"Whether a person performing work for another is an agent or an independent contractor depends primarily upon whether the one for whom the work is done has the legal right to control the activities of the alleged agent. . . . It is not essential that the right of control be xercised or that there be actual supervision of the work of the agent. The existence of the right of control and supervision establishes the existence of an agency relationship." (Malloy v. Fong (1951) 37 Cal.2d 356, 370 [232 P.2d 241], internal citations omitted.)

When the principal controls only the results of the work and not the means by which it is accomplished, an independent contractor relationship is established. (White v. Uniroyal, Inc. (1984) 155 Cal.App.3d 1, 25 [202 Cal.Rptr. 141], overruled on other grounds in Soule v. General Motors Corp. (1994) 8 Cal.4th 548 [34 Cal.Rptr.2d 607, 882 P.2d 298].)

"Agency and independent contractorship are not necessarily mutually exclusive legal categories as independent contractor and servant or employee are. . . . One who contracts to act on behalf of another and subject to the other's control, except with respect to his physical conduct, is both an agent and an independent contractor." (City of Los Angeles v. Meyers Brothers Parking System (1975) 54 Cal.App.3d 135, 138 [126 Cal.Rptr. 545], internal citations omitted; accord Mottola v. R. L. Kautz & Co. (1988) 199 Cal.App.3d 98, 108 [244 Cal.Rptr. 737].)

The factors that may be considered in determining whether an agency exists are drawn from the Restatement Second of Agency, section 220, and are phrased therein as follows:

(a) the extent of control which, by the agreement, the master may exercise over the details of the work;

(b) whether or not the one employed is engaged in a distinct occupation or business;

(c) the kind of occupation, with reference to whether, in the locality, the work is usually done under the direction of the employer or by a specialist without supervision;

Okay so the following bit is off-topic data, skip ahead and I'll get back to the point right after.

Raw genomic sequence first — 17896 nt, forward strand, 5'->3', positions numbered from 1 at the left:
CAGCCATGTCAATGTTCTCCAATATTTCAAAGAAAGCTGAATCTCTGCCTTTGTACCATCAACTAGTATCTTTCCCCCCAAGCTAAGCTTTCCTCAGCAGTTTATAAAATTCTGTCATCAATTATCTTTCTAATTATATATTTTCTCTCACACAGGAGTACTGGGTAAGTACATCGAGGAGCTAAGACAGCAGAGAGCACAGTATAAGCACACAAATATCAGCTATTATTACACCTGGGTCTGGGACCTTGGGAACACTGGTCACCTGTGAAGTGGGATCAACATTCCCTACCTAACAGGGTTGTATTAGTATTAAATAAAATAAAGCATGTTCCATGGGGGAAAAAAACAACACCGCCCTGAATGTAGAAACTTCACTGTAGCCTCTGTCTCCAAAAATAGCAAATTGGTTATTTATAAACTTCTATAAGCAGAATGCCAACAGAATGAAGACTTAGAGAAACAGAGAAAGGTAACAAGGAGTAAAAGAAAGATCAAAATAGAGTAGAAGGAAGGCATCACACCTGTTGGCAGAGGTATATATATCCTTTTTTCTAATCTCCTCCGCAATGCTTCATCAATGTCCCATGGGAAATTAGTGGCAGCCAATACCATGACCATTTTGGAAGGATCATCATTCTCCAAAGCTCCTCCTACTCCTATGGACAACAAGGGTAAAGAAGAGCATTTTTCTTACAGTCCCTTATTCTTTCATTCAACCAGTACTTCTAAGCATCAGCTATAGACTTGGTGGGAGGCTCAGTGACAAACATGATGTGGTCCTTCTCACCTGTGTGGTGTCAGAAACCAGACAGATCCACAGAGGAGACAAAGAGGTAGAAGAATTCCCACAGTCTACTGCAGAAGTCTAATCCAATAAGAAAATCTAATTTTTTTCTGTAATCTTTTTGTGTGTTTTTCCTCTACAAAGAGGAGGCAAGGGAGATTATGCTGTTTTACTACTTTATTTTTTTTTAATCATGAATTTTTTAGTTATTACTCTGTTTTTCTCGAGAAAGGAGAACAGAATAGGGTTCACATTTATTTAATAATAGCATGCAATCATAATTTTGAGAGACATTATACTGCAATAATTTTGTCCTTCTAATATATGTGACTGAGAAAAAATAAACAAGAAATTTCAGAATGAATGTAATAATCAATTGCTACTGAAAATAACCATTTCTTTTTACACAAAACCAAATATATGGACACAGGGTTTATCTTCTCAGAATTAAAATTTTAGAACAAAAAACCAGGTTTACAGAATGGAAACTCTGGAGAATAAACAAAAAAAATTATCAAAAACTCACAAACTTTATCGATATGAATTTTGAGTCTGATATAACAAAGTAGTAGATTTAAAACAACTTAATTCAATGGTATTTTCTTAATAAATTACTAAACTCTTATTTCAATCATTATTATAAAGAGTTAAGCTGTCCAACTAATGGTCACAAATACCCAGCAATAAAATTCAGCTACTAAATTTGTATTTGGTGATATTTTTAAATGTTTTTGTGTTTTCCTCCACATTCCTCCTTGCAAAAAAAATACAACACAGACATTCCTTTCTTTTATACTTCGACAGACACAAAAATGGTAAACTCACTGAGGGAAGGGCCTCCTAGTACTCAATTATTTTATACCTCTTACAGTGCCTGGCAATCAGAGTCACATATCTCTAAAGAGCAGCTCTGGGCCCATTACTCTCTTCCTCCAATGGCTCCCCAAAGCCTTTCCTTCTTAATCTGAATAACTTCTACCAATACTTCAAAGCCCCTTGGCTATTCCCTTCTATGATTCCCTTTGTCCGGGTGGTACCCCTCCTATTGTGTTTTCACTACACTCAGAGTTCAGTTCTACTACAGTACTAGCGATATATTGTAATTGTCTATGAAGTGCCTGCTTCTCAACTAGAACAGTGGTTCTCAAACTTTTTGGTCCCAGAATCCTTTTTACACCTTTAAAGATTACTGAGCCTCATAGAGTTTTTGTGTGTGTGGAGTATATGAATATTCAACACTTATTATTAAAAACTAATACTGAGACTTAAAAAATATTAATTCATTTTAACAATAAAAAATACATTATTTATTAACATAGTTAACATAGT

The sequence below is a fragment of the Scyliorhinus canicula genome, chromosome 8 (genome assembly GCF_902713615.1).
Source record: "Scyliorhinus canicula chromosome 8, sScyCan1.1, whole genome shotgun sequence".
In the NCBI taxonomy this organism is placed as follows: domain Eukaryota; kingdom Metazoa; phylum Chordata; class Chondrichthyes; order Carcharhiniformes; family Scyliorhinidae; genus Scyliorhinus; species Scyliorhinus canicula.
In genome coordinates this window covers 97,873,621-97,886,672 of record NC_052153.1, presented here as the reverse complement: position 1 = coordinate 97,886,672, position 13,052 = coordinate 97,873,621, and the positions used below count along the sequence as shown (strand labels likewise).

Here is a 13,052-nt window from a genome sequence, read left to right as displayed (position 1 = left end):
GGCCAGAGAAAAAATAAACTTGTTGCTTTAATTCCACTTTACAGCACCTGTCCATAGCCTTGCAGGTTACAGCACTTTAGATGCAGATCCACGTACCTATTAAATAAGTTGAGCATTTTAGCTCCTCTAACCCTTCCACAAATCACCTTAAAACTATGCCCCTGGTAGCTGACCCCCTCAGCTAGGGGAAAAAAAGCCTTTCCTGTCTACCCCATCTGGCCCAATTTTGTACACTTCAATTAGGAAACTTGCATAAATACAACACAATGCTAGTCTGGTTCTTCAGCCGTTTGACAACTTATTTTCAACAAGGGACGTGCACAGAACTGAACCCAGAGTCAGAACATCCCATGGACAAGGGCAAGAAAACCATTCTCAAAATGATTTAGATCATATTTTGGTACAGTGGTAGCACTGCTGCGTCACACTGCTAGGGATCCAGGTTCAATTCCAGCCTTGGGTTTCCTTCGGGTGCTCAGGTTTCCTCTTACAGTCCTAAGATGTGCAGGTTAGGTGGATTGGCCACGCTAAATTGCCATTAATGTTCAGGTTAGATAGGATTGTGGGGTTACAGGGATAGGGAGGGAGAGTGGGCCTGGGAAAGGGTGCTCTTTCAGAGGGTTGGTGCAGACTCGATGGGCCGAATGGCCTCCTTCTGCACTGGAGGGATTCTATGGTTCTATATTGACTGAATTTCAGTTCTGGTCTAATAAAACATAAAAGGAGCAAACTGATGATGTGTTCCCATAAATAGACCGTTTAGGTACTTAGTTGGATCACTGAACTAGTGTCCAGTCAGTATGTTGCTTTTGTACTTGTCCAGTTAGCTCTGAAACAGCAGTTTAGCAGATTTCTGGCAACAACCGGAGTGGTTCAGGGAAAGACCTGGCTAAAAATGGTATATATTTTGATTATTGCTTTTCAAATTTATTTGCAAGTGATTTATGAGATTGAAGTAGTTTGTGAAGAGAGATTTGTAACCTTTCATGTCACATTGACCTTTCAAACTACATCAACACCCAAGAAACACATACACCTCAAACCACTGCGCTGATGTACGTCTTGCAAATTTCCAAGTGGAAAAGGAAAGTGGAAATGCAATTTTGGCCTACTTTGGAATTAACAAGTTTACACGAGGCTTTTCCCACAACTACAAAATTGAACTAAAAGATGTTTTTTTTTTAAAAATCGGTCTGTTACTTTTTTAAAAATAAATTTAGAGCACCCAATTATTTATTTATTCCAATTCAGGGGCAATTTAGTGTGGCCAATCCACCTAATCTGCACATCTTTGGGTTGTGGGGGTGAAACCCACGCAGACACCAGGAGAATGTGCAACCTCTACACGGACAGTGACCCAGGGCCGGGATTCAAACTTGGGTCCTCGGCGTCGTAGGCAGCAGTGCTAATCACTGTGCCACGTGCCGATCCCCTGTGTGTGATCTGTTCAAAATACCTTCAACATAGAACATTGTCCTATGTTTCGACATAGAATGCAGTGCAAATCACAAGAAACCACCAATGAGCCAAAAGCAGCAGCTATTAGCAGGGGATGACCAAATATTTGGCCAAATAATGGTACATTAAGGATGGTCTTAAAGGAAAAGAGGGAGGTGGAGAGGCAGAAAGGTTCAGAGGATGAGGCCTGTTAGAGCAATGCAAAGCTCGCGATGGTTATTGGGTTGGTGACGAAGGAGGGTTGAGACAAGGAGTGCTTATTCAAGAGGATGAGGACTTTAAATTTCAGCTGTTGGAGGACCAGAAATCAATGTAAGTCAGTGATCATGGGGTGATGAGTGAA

(d) the skill required in the particular occupation;

(e) whether the employer or the workman supplies the instrumentalities, tools, and the place of work for the person doing the work;

(f) the length of time for which the person is employed;

(g) the method of payment, whether by the time or by the job;

(h) whether or not the work is a part of the regular business of the employer;

(i) whether or not the parties believe they are creating the relation of master and servant; and

(j) whether the principal is or is not in business.

These factors have been cited with approval by the Supreme Court. (Malloy, supra, 37 Cal.2d at pp. 370-371.) As phrased in the Restatement, they do not indicate in whose favor each factor weighs. The draft instruction states the factors in a way to suggest whether or not they point toward an employment relationship.

Secondary Sources

2 Witkin, Summary of California Law (9th ed. 1987) Agency and Employment, §§ 3-32

1 Levy et al., California Torts, Ch. 8, Vicarious Liability, § 8.03[2] (Matthew Bender)

2 California Employment Law, Ch. 30, Employers' Tort Liability to Third Parties for Conduct of Employees, § 30.04 (Matthew Bender)

21 California Forms of Pleading and Practice, Ch. 248, Employer's Liability for Employee's Torts, §§ 248.15, 248.51 (Matthew Bender)

37 California Forms of Pleading and Practice, Ch. 427, Principal and Agent (Matthew Bender)

10 California Points and Authorities, Ch. 100, Employer and Employee (Matthew Bender)

1 Bancroft-Whitney's California Civil Practice (1992) Torts, §§ 3:5-3:6

(New September 2003)